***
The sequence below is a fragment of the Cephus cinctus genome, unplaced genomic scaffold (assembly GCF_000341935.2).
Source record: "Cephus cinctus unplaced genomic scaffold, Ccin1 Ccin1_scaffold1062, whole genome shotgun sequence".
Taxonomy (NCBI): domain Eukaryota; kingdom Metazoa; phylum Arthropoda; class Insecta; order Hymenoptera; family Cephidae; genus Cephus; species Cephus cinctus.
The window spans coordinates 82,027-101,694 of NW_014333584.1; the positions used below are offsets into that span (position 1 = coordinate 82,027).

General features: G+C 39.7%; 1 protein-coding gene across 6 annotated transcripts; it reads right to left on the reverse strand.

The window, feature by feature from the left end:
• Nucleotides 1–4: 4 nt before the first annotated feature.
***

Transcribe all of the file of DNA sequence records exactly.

The sequence below is a fragment of the Cephus cinctus genome, unplaced genomic scaffold (assembly GCF_000341935.2).
Source record: "Cephus cinctus unplaced genomic scaffold, Ccin1 Ccin1_scaffold1062, whole genome shotgun sequence".
Taxonomy (NCBI): domain Eukaryota; kingdom Metazoa; phylum Arthropoda; class Insecta; order Hymenoptera; family Cephidae; genus Cephus; species Cephus cinctus.
The window spans coordinates 82,027-101,694 of NW_014333584.1; the positions used below are offsets into that span (position 1 = coordinate 82,027).

General features: G+C 39.7%; 1 protein-coding gene across 6 annotated transcripts; it reads right to left on the reverse strand.

The window, feature by feature from the left end:
• Nucleotides 1–4: 4 nt before the first annotated feature.